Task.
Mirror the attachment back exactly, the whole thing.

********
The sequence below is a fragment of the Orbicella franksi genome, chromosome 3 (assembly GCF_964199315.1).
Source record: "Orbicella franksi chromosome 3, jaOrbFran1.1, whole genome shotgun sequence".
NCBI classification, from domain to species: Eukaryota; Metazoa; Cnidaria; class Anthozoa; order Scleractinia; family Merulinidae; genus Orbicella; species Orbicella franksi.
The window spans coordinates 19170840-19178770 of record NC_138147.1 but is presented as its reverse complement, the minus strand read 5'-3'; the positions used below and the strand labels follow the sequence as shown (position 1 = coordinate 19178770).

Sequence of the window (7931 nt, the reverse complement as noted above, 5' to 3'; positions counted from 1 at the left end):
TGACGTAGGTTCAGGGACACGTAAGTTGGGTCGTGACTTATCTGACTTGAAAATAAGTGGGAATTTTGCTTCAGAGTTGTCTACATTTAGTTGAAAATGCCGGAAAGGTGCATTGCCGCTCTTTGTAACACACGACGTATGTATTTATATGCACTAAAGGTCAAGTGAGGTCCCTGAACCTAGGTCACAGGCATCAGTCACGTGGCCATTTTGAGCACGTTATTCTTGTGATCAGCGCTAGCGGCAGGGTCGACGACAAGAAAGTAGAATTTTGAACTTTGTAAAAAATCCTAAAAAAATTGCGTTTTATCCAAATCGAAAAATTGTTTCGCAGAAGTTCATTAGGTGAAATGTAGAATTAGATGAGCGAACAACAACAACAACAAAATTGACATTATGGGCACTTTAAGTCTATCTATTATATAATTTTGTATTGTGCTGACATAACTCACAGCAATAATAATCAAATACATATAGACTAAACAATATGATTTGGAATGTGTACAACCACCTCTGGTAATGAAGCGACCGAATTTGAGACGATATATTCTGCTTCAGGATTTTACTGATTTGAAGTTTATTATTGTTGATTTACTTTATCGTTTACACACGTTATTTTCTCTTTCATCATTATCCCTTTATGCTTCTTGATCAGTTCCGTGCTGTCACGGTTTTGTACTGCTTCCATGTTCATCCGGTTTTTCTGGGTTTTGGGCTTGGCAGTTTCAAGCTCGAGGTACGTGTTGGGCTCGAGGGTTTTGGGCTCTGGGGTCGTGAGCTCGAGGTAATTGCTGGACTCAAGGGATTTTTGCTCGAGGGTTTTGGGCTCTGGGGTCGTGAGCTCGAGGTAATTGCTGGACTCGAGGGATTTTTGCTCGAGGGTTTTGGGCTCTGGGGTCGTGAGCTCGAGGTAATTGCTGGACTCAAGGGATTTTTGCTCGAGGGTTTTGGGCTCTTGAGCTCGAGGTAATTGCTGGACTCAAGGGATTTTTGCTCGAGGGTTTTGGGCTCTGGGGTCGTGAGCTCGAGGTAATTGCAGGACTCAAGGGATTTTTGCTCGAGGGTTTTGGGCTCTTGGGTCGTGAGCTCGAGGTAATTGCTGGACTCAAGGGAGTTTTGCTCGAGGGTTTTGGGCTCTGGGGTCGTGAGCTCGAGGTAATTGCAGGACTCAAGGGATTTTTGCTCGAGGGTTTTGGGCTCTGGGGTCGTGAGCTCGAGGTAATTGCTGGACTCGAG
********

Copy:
The sequence below is a fragment of the Orbicella franksi genome, chromosome 3 (assembly GCF_964199315.1).
Source record: "Orbicella franksi chromosome 3, jaOrbFran1.1, whole genome shotgun sequence".
NCBI classification, from domain to species: Eukaryota; Metazoa; Cnidaria; class Anthozoa; order Scleractinia; family Merulinidae; genus Orbicella; species Orbicella franksi.
The window spans coordinates 19170840-19178770 of record NC_138147.1 but is presented as its reverse complement, the minus strand read 5'-3'; the positions used below and the strand labels follow the sequence as shown (position 1 = coordinate 19178770).

Sequence of the window (7931 nt, the reverse complement as noted above, 5' to 3'; positions counted from 1 at the left end):
TGACGTAGGTTCAGGGACACGTAAGTTGGGTCGTGACTTATCTGACTTGAAAATAAGTGGGAATTTTGCTTCAGAGTTGTCTACATTTAGTTGAAAATGCCGGAAAGGTGCATTGCCGCTCTTTGTAACACACGACGTATGTATTTATATGCACTAAAGGTCAAGTGAGGTCCCTGAACCTAGGTCACAGGCATCAGTCACGTGGCCATTTTGAGCACGTTATTCTTGTGATCAGCGCTAGCGGCAGGGTCGACGACAAGAAAGTAGAATTTTGAACTTTGTAAAAAATCCTAAAAAAATTGCGTTTTATCCAAATCGAAAAATTGTTTCGCAGAAGTTCATTAGGTGAAATGTAGAATTAGATGAGCGAACAACAACAACAACAAAATTGACATTATGGGCACTTTAAGTCTATCTATTATATAATTTTGTATTGTGCTGACATAACTCACAGCAATAATAATCAAATACATATAGACTAAACAATATGATTTGGAATGTGTACAACCACCTCTGGTAATGAAGCGACCGAATTTGAGACGATATATTCTGCTTCAGGATTTTACTGATTTGAAGTTTATTATTGTTGATTTACTTTATCGTTTACACACGTTATTTTCTCTTTCATCATTATCCCTTTATGCTTCTTGATCAGTTCCGTGCTGTCACGGTTTTGTACTGCTTCCATGTTCATCCGGTTTTTCTGGGTTTTGGGCTTGGCAGTTTCAAGCTCGAGGTACGTGTTGGGCTCGAGGGTTTTGGGCTCTGGGGTCGTGAGCTCGAGGTAATTGCTGGACTCAAGGGATTTTTGCTCGAGGGTTTTGGGCTCTGGGGTCGTGAGCTCGAGGTAATTGCTGGACTCGAGGGATTTTTGCTCGAGGGTTTTGGGCTCTGGGGTCGTGAGCTCGAGGTAATTGCTGGACTCAAGGGATTTTTGCTCGAGGGTTTTGGGCTCTTGAGCTCGAGGTAATTGCTGGACTCAAGGGATTTTTGCTCGAGGGTTTTGGGCTCTGGGGTCGTGAGCTCGAGGTAATTGCAGGACTCAAGGGATTTTTGCTCGAGGGTTTTGGGCTCTTGGGTCGTGAGCTCGAGGTAATTGCTGGACTCAAGGGAGTTTTGCTCGAGGGTTTTGGGCTCTGGGGTCGTGAGCTCGAGGTAATTGCAGGACTCAAGGGATTTTTGCTCGAGGGTTTTGGGCTCTGGGGTCGTGAGCTCGAGGTAATTGCTGGACTCGAG